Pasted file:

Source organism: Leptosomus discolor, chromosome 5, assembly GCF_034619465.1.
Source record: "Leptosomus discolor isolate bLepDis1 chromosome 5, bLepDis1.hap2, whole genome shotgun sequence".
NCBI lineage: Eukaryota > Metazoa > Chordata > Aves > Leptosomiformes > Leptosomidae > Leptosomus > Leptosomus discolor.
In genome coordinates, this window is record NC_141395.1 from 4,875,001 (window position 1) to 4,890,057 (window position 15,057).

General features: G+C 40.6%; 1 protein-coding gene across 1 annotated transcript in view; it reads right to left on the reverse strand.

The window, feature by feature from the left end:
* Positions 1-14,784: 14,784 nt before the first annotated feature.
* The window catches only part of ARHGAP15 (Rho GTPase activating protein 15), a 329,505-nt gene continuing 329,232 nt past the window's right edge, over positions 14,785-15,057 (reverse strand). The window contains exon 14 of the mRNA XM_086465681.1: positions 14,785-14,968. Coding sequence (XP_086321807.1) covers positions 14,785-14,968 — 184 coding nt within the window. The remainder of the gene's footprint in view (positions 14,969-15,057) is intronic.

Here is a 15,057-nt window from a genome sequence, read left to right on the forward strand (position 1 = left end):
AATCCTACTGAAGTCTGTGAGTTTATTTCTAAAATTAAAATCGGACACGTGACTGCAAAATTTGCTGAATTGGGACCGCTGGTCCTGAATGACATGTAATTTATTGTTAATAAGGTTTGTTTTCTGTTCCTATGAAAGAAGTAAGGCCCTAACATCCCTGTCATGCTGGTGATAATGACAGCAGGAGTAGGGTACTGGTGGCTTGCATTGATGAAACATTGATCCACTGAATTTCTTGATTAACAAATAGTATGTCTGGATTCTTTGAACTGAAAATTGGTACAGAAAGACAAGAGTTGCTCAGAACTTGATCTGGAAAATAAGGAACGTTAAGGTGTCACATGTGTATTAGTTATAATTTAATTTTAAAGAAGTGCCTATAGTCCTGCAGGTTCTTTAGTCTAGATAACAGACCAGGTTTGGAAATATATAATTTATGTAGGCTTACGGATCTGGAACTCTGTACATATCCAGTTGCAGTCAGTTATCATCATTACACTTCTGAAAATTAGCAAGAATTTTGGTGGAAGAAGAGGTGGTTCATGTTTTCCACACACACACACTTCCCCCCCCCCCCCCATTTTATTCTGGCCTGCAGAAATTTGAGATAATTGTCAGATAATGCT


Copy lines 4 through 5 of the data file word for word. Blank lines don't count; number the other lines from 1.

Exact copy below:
In genome coordinates, this window is record NC_141395.1 from 4,875,001 (window position 1) to 4,890,057 (window position 15,057).

General features: G+C 40.6%; 1 protein-coding gene across 1 annotated transcript in view; it reads right to left on the reverse strand.